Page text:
We have previously seen that compilers often represent code as trees.
For example, in this case, the expression is
Each non-leaf node represents the application of some operator to one or more subexpressions.
As good C++ programmers, we know that assignment and many other “built-in” parts of C++ are just more operators, so we can easily extend this idea to entire statements…
This idea can be extended to other kinds of statements as well, if we're willing to be a bit loose in our interpretation of what an “operator” is.
Here, for example, is a structure that might be used to represent a declaration of a variable
int x = 0;
Now, let's consider what happens just a little bit later in the compilation. We have trees for expressions and statements, and trees for declarations. All of these trees are actually joined together as subtrees of larger trees representing entire functions, classes, and other larger C++ constructs.
So, we have a tree for, say, the assignment
x = (13 + a) * (x - 1);
Now the compiler wants to know just what “x”
actually refers to. In a typical C++ program, we may have lots of objects
named “x”, occurring in different functions, as data members of
different classes and structs, etc. Each of these “x” objects
has a unique tree representing its declaration, but which of those
declarations are this assignment statement's
Well, the language has various rules allowing the compiler to resolve this question, and typically once the compiler has figured out the answer, it records that answer by adding a pointer from the uses of “x” to the appropriate declaration, as shown here.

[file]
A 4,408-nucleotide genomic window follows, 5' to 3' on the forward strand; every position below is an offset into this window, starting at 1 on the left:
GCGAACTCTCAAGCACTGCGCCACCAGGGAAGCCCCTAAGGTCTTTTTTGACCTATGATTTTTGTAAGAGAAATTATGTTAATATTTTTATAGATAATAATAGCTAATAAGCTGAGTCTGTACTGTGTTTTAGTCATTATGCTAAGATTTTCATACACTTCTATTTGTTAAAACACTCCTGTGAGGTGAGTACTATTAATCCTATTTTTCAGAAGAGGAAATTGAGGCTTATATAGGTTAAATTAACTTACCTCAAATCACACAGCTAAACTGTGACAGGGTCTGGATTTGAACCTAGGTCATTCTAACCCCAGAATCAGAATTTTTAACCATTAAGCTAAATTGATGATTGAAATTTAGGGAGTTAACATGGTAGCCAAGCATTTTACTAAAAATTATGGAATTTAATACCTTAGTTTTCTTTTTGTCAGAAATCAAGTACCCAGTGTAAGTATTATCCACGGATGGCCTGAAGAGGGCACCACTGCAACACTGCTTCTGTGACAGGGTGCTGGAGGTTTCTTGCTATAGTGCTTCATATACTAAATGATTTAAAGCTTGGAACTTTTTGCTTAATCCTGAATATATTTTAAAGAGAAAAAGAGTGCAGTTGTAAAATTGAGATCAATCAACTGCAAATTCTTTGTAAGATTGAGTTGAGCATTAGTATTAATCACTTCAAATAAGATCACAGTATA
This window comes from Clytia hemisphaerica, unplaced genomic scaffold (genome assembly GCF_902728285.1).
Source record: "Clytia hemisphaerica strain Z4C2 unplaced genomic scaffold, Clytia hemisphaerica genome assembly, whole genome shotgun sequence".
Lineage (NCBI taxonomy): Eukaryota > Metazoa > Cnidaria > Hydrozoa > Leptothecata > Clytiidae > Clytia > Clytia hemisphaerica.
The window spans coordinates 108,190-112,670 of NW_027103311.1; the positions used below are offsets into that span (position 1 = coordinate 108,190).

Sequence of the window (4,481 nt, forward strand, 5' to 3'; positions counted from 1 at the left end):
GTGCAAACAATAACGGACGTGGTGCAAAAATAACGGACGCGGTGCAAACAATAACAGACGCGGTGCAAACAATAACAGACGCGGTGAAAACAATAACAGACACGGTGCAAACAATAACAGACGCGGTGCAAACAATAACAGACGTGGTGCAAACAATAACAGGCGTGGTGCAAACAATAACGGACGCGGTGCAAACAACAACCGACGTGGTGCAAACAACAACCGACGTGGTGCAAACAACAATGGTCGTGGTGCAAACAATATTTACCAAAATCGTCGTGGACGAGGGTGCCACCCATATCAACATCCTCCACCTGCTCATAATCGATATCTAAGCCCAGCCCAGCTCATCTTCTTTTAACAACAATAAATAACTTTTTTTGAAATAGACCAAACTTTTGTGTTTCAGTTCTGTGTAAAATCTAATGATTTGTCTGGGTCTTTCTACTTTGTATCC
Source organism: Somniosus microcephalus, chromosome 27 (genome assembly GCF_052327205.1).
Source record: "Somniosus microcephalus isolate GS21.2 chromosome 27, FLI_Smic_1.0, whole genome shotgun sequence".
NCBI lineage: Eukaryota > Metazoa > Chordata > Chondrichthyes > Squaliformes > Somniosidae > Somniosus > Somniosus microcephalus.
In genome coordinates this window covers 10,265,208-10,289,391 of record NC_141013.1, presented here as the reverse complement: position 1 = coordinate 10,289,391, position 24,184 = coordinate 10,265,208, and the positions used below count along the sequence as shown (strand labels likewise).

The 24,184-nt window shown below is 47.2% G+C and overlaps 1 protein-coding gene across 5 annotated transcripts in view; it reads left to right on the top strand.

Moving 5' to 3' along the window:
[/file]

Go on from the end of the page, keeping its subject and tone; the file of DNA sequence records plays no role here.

We add pointers
from each use of a name
to the declaration to which it refers.
So here we have a perfectly useful data structure. But what is it?
Whatever this is, it's not a tree anymore!
This structure is an example of a graph.
The compiler must traverse this structure, generating code for each node of the tree. Processing graphs requires different kinds of algorithms from what we used for trees. Obviously we don't want to generate code multiple times for the same nodes, but this example shows that in a graph, we can reach the same nodes multiple times using different paths. Even worse, recursion and other constructs can lead to cycles (loops) in the graph, but we still need to make sure that traversals will terminate.
As another example, consider the map representing the flights offered by a small airline.
This is also a graph. It can be used in such practical problems as
Given travel time on each route, find the fastest way to travel between two cities.
Find the fastest way to visit every city in the graph.